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Awarded Grant to Prevent Unintentional Injury

Child Pedestrian Injuries and Built Urban Environment: Evaluation of a Safe Route

FOA Number: CE10-001 Preventing Unintentional Childhood Injuries
Project Period: 9/1/2010 - 8/31/2012
Application/Grant Number: CE001816
Principal Investigator: DiMaggio, Charles PhD
722 WEST 168TH STREET, RM 1040
NEW YORK, NY 10032
(212) 342-4131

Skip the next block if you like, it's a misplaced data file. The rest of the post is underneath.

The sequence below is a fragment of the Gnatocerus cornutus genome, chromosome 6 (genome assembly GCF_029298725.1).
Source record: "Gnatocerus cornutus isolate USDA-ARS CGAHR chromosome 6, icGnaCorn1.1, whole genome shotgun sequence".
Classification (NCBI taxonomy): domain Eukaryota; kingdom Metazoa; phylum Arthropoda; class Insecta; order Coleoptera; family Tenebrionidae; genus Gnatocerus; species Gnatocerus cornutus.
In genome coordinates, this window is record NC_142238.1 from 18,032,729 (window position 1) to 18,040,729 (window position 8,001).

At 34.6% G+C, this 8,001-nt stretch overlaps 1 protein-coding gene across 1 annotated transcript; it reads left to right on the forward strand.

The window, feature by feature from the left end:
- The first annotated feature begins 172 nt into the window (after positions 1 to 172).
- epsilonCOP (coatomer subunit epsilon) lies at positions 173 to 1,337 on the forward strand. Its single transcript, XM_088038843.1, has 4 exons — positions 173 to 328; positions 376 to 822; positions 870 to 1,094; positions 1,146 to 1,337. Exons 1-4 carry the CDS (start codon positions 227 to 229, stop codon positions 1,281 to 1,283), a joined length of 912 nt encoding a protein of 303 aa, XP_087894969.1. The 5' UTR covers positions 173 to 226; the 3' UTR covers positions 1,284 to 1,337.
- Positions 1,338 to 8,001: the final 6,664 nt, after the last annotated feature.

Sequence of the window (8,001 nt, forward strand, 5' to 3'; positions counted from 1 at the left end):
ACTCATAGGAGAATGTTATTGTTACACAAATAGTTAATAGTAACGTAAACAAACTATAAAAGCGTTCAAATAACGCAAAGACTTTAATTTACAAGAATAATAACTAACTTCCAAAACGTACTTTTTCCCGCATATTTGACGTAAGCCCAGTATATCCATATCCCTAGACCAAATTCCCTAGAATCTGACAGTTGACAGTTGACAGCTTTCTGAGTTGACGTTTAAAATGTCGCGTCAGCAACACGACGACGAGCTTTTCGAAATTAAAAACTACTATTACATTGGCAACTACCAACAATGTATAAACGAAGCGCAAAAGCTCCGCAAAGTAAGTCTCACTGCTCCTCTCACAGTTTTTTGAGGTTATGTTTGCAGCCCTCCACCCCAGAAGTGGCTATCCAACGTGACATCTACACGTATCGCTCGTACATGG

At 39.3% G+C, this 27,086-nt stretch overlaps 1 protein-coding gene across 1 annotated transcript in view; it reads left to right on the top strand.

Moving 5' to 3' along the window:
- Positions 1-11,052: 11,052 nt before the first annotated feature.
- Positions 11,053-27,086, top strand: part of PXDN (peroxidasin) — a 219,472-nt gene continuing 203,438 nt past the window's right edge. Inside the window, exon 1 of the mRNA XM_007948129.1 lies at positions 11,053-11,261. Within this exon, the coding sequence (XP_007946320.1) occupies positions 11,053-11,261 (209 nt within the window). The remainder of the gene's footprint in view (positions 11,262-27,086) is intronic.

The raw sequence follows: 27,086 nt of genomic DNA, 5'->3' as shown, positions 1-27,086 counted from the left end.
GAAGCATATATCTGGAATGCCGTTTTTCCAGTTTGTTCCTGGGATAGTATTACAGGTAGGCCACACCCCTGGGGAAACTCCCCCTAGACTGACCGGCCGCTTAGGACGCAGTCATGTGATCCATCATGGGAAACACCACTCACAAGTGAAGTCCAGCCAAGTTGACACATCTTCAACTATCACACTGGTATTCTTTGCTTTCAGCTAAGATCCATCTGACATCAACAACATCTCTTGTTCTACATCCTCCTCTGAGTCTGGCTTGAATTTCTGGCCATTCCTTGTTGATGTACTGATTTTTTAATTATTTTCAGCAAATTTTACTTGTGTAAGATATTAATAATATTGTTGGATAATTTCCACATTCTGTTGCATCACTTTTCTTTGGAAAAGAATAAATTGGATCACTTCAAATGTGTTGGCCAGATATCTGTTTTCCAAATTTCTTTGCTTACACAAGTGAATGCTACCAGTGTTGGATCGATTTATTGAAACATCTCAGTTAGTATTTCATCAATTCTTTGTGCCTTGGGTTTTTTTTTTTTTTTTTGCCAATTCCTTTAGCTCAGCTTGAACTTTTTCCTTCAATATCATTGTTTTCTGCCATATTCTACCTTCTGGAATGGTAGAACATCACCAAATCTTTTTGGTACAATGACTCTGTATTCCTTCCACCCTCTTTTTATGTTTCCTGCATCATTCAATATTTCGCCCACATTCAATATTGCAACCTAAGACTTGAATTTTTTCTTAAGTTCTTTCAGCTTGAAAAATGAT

The study addresses the Centers for Disease Control and Prevention priority areas of healthy communities, healthy children, and achieving public health equity. It is responsive to the National Center for Injury Prevention and Control Funding Opportunity Announcement research objectives of exploratory and developmental research that will expand and advance our understanding of causes and approaches to prevent unintentional injury among children, research into the cost-effectiveness of policies to prevent transportation injuries to children, and opportunistic evaluations of changes in environments that could influence the rate of unintentional childhood injuries. “Importance. In the United States, injury exacts a greater toll in potential years of life lost than cancer and cardiovascular disease combined. Injuries tend to afflict the youngest members of society, and no child is more at risk of serious injury than the pediatric pedestrian. In one estimate 50,000 children in the U.S. are struck by cars each year with 1,800 dying “Objectives. Our overarching goal is evaluate the effectiveness of a large-scale federally-funded Safe Routes to School (SRTS) transportation initiative of safety improvements to the built environment surrounding public schools to prevent pediatric pedestrian injuries. We will test the hypotheses that (1) changes to the built environment are associated with significantly decreased risk of pediatric pedestrian injury occurrence and severity, and (2) the probability of pediatric pedestrian injury is significantly lower in SRTS areas than in non- SRTS areas. “Design. We propose to conduct what is essentially a natural epidemiological experiment through the opportunistic evaluation of changes in the build environment to prevent and control child pedestrian injury. The study will be based on the secondary analyses of administrative law enforcement and health data sets using time series methods, Poisson regression and Bayesian hierarchical spatial modeling. “Setting. High population and traffic dense urban environments. “Participants. Children under the age of 18. “Interventions. Capital improvements including new traffic and pedestrian signals, the addition of exclusive pedestrian crossing times, speed bumps, speed boards, high visibility crosswalks and new parking regulations at 135 of New York City's 1471 public schools. “Outcomes. The project will result in the evaluation of a large-scale injury control and prevention initiative, the wider dissemination of the best available evidence on cost-effective changes to the built environment in urban settings, and the development and translation of a set of epidemiological tools utilizing recent innovative advances in evidence synthesis and spatiotemporal disease mapping to prevent and control pediatric pedestrian injuries.